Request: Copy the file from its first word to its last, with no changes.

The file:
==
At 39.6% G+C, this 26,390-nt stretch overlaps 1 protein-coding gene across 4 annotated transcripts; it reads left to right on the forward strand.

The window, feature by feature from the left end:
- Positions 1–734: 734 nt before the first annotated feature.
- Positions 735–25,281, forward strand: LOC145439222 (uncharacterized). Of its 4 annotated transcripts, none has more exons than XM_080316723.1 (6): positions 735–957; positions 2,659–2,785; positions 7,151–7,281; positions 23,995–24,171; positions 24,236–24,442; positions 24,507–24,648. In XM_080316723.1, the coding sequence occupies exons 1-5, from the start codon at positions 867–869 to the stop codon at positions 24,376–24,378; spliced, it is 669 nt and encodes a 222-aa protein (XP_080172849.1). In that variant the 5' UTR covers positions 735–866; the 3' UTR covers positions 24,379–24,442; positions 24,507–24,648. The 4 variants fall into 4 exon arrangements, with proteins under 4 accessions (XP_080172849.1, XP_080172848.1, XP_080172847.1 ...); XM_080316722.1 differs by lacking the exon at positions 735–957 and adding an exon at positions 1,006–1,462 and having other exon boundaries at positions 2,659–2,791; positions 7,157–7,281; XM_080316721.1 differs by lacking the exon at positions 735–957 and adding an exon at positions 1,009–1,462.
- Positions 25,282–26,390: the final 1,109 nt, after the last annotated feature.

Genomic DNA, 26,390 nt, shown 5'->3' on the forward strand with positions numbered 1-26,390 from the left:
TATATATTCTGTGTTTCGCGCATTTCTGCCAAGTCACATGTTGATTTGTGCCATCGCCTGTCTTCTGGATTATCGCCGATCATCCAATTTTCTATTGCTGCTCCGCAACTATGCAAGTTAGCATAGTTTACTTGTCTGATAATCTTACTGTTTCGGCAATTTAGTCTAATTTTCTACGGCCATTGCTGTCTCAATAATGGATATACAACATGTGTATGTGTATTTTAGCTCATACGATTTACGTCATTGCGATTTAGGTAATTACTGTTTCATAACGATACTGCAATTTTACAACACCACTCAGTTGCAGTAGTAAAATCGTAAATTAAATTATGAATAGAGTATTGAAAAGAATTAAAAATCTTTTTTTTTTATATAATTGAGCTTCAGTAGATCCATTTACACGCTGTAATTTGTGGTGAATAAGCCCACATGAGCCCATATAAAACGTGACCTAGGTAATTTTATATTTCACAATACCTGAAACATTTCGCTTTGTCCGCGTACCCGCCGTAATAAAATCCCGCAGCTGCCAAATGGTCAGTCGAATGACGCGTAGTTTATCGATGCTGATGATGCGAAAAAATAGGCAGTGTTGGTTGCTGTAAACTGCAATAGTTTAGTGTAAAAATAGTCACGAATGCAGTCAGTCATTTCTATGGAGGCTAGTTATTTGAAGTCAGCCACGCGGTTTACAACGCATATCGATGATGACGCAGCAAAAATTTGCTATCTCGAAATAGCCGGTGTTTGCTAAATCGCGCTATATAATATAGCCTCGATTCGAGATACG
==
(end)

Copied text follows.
At 39.6% G+C, this 26,390-nt stretch overlaps 1 protein-coding gene across 4 annotated transcripts; it reads left to right on the forward strand.

The window, feature by feature from the left end:
- Positions 1–734: 734 nt before the first annotated feature.
- Positions 735–25,281, forward strand: LOC145439222 (uncharacterized). Of its 4 annotated transcripts, none has more exons than XM_080316723.1 (6): positions 735–957; positions 2,659–2,785; positions 7,151–7,281; positions 23,995–24,171; positions 24,236–24,442; positions 24,507–24,648. In XM_080316723.1, the coding sequence occupies exons 1-5, from the start codon at positions 867–869 to the stop codon at positions 24,376–24,378; spliced, it is 669 nt and encodes a 222-aa protein (XP_080172849.1). In that variant the 5' UTR covers positions 735–866; the 3' UTR covers positions 24,379–24,442; positions 24,507–24,648. The 4 variants fall into 4 exon arrangements, with proteins under 4 accessions (XP_080172849.1, XP_080172848.1, XP_080172847.1 ...); XM_080316722.1 differs by lacking the exon at positions 735–957 and adding an exon at positions 1,006–1,462 and having other exon boundaries at positions 2,659–2,791; positions 7,157–7,281; XM_080316721.1 differs by lacking the exon at positions 735–957 and adding an exon at positions 1,009–1,462.
- Positions 25,282–26,390: the final 1,109 nt, after the last annotated feature.

Genomic DNA, 26,390 nt, shown 5'->3' on the forward strand with positions numbered 1-26,390 from the left:
TATATATTCTGTGTTTCGCGCATTTCTGCCAAGTCACATGTTGATTTGTGCCATCGCCTGTCTTCTGGATTATCGCCGATCATCCAATTTTCTATTGCTGCTCCGCAACTATGCAAGTTAGCATAGTTTACTTGTCTGATAATCTTACTGTTTCGGCAATTTAGTCTAATTTTCTACGGCCATTGCTGTCTCAATAATGGATATACAACATGTGTATGTGTATTTTAGCTCATACGATTTACGTCATTGCGATTTAGGTAATTACTGTTTCATAACGATACTGCAATTTTACAACACCACTCAGTTGCAGTAGTAAAATCGTAAATTAAATTATGAATAGAGTATTGAAAAGAATTAAAAATCTTTTTTTTTTATATAATTGAGCTTCAGTAGATCCATTTACACGCTGTAATTTGTGGTGAATAAGCCCACATGAGCCCATATAAAACGTGACCTAGGTAATTTTATATTTCACAATACCTGAAACATTTCGCTTTGTCCGCGTACCCGCCGTAATAAAATCCCGCAGCTGCCAAATGGTCAGTCGAATGACGCGTAGTTTATCGATGCTGATGATGCGAAAAAATAGGCAGTGTTGGTTGCTGTAAACTGCAATAGTTTAGTGTAAAAATAGTCACGAATGCAGTCAGTCATTTCTATGGAGGCTAGTTATTTGAAGTCAGCCACGCGGTTTACAACGCATATCGATGATGACGCAGCAAAAATTTGCTATCTCGAAATAGCCGGTGTTTGCTAAATCGCGCTATATAATATAGCCTCGATTCGAGATACG